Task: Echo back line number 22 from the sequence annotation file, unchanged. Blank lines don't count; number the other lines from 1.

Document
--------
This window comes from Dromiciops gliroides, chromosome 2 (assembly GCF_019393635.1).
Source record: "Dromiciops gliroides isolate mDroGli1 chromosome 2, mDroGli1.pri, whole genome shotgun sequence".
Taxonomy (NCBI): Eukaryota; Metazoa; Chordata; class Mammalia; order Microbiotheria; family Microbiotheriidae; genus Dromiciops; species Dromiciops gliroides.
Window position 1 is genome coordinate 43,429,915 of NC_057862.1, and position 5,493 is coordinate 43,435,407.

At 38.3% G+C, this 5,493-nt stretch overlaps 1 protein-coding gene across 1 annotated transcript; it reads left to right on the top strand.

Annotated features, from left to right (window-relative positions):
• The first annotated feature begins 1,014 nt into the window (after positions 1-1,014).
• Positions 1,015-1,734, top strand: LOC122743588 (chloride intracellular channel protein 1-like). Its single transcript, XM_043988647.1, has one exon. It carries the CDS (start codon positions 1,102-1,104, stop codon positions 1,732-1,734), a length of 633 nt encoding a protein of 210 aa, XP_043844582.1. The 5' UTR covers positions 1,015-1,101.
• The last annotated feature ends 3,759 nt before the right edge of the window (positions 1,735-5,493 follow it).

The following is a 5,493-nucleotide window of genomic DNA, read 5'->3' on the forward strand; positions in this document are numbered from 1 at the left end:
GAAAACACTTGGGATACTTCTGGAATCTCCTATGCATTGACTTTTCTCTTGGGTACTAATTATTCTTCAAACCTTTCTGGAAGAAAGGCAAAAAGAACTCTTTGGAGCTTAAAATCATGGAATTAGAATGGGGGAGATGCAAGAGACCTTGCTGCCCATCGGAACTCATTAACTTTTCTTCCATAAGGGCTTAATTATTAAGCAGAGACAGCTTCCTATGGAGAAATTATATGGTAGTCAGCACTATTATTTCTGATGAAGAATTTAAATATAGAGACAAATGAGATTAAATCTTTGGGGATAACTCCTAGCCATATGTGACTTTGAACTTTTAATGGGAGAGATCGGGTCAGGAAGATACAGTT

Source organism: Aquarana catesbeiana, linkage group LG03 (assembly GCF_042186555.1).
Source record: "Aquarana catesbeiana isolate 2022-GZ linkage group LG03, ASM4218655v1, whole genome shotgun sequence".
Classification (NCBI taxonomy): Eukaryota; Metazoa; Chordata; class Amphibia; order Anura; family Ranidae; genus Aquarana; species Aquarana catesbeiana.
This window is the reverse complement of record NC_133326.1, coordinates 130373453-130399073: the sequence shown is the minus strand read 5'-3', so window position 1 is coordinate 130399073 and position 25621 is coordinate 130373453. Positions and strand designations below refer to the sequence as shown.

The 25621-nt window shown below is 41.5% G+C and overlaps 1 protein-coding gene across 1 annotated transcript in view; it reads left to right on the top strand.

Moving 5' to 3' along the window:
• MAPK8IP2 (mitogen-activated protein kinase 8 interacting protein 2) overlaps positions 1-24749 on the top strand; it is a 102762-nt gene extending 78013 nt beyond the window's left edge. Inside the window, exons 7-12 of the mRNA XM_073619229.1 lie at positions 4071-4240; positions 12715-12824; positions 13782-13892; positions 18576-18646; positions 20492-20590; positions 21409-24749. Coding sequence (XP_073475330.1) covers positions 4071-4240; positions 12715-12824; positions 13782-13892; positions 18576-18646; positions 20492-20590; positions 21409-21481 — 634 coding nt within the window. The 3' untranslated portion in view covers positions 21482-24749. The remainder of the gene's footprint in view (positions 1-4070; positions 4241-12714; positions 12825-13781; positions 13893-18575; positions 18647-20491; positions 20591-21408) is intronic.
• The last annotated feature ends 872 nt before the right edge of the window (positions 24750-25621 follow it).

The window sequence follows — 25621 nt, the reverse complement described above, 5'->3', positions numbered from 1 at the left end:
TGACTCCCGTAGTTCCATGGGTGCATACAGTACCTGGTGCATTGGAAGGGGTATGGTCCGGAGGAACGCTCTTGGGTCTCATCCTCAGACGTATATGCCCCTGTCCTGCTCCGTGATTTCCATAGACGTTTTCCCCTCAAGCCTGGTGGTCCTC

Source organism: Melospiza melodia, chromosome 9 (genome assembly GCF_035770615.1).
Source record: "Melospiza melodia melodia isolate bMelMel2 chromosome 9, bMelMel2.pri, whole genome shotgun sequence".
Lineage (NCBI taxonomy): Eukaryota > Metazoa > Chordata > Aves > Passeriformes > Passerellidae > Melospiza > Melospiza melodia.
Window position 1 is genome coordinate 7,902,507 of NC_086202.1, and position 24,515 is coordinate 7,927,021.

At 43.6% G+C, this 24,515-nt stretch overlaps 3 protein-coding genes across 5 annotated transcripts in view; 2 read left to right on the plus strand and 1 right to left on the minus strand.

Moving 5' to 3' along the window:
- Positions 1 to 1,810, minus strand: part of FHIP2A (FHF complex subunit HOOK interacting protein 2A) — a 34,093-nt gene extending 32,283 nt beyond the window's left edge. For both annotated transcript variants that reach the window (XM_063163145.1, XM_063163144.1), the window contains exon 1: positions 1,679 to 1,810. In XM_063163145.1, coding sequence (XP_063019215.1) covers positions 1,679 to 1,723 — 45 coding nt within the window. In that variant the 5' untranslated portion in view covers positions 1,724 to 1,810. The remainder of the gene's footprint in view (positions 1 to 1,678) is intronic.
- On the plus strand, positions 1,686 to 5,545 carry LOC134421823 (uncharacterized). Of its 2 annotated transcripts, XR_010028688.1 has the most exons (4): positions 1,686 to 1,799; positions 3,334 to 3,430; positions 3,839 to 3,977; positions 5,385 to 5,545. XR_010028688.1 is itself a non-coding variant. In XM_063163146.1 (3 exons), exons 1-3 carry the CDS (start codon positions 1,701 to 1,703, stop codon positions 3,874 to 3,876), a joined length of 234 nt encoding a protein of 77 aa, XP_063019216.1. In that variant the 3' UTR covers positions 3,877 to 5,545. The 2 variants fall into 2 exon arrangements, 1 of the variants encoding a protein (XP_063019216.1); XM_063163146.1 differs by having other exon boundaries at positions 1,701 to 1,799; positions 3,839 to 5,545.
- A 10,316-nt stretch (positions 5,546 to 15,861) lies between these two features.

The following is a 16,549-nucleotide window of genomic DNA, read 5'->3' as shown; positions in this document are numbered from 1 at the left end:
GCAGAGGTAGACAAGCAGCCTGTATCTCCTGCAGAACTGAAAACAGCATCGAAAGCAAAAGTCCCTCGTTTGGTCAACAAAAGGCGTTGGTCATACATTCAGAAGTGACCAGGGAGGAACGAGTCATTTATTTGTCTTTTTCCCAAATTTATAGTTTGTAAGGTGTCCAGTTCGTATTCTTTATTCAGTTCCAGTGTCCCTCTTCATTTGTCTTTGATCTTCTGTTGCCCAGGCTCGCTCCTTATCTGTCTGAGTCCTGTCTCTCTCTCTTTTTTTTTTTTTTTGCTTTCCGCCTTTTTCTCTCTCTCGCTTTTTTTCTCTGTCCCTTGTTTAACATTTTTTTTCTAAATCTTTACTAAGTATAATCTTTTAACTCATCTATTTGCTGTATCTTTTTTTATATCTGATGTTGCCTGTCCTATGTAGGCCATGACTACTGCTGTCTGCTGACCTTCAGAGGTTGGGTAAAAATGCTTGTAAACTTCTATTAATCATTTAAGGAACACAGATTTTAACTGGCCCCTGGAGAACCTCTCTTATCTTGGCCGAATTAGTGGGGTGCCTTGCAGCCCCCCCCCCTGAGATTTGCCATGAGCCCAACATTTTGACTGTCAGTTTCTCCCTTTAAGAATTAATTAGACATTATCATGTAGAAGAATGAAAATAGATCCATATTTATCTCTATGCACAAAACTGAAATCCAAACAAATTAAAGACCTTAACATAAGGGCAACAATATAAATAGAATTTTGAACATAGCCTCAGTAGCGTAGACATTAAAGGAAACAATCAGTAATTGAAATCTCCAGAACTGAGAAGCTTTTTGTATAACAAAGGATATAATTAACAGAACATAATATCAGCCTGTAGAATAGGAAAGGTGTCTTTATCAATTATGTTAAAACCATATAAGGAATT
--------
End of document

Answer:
Source organism: Melospiza melodia, chromosome 9 (genome assembly GCF_035770615.1).